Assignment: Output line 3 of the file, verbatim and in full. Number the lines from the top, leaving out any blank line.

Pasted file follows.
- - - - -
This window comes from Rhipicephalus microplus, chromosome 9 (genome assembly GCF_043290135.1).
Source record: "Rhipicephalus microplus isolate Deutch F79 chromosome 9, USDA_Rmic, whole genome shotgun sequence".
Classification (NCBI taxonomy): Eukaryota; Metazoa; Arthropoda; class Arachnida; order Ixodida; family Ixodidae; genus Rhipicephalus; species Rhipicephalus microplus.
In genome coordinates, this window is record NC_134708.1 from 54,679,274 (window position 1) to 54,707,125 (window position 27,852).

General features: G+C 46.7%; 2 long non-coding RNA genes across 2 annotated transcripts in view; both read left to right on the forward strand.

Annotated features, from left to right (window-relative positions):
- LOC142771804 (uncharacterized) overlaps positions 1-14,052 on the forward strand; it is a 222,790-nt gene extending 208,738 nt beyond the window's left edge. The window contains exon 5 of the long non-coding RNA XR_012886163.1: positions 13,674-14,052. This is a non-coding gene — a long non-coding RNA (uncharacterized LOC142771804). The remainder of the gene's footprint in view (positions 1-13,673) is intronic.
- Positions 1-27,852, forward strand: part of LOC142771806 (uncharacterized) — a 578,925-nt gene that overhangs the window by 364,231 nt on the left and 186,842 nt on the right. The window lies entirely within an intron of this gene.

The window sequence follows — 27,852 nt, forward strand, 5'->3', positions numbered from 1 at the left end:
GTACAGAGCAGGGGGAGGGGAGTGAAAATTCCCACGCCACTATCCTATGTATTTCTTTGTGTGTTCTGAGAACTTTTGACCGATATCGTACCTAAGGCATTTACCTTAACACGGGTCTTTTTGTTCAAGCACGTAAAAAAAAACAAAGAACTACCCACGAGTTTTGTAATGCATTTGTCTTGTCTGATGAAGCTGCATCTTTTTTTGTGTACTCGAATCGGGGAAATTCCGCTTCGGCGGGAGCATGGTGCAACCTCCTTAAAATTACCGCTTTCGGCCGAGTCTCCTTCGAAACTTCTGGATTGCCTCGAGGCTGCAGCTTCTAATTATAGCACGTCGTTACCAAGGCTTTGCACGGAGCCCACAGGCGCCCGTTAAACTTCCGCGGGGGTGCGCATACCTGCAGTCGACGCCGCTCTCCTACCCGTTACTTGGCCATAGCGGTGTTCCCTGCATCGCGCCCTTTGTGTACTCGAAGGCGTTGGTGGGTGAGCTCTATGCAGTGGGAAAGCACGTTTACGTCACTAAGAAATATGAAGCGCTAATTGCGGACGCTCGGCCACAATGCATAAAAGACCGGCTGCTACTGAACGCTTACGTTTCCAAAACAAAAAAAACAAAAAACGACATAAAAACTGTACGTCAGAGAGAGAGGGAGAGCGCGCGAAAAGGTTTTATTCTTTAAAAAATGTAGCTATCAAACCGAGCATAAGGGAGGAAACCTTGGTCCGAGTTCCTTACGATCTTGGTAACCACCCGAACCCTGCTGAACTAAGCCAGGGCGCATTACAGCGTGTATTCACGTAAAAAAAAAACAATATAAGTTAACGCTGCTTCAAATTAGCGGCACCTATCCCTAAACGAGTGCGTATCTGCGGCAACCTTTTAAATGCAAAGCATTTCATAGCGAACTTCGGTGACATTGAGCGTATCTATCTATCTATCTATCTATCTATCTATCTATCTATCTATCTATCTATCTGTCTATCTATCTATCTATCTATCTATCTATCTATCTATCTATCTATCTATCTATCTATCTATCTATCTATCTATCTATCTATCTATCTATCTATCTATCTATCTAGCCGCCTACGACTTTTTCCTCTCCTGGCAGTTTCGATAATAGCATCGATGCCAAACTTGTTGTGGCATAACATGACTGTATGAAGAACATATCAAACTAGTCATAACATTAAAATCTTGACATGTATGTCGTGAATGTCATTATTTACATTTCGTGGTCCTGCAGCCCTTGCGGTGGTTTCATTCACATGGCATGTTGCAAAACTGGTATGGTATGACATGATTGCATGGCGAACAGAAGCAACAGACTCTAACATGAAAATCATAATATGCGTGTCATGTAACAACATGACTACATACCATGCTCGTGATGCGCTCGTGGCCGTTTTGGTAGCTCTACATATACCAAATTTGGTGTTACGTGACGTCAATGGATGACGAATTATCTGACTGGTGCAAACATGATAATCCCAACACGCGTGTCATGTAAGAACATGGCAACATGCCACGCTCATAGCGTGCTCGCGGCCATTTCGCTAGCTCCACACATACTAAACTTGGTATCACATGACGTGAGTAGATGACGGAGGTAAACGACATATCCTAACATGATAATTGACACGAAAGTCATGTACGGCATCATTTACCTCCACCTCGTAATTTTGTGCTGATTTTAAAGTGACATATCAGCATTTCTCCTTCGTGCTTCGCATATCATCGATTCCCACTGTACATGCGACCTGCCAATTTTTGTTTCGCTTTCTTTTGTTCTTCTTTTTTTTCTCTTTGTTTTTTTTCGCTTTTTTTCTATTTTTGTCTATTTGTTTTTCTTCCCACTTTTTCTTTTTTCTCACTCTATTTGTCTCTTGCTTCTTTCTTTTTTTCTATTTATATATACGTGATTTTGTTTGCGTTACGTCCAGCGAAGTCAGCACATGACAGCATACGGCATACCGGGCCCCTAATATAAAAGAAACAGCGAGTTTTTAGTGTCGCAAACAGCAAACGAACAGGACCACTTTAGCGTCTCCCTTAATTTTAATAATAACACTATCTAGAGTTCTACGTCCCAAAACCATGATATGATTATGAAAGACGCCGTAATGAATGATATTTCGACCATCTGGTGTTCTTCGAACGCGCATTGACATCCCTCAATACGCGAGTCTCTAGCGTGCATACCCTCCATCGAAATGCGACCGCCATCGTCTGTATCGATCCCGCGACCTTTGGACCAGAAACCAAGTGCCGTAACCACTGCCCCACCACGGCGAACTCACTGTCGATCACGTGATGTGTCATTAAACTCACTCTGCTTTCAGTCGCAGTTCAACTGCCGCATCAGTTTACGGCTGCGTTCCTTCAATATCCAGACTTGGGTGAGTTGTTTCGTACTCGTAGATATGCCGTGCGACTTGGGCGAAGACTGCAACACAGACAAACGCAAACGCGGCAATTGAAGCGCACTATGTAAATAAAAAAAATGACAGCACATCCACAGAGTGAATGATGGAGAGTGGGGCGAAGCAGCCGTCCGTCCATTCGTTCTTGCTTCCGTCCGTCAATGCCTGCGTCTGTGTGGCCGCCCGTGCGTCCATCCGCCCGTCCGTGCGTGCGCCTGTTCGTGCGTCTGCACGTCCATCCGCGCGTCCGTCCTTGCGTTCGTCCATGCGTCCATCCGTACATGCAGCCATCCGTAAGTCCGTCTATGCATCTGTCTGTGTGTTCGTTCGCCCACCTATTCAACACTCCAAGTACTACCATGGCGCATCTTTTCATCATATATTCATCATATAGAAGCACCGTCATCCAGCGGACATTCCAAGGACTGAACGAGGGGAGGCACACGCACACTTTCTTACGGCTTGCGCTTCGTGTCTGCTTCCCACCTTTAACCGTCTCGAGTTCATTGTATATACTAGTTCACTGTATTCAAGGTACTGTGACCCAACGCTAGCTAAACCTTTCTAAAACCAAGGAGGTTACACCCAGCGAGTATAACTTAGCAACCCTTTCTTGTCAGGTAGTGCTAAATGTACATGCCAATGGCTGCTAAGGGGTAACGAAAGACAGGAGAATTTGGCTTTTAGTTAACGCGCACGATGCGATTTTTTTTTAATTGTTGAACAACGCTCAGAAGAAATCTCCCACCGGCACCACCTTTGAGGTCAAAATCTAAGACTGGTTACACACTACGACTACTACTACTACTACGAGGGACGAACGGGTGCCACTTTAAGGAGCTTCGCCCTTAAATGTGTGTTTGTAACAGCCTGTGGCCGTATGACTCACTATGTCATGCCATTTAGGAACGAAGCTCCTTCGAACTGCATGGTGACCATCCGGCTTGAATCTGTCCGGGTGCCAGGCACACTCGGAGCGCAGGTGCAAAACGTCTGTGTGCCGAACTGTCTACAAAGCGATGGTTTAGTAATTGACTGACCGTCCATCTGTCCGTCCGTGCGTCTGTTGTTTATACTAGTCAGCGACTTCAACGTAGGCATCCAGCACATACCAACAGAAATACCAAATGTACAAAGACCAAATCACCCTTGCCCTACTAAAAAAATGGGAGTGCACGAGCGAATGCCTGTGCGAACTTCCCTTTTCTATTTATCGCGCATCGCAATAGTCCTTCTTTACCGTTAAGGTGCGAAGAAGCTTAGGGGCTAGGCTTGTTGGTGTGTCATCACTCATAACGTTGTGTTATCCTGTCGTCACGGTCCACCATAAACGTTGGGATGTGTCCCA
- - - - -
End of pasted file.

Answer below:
Classification (NCBI taxonomy): Eukaryota; Metazoa; Arthropoda; class Arachnida; order Ixodida; family Ixodidae; genus Rhipicephalus; species Rhipicephalus microplus.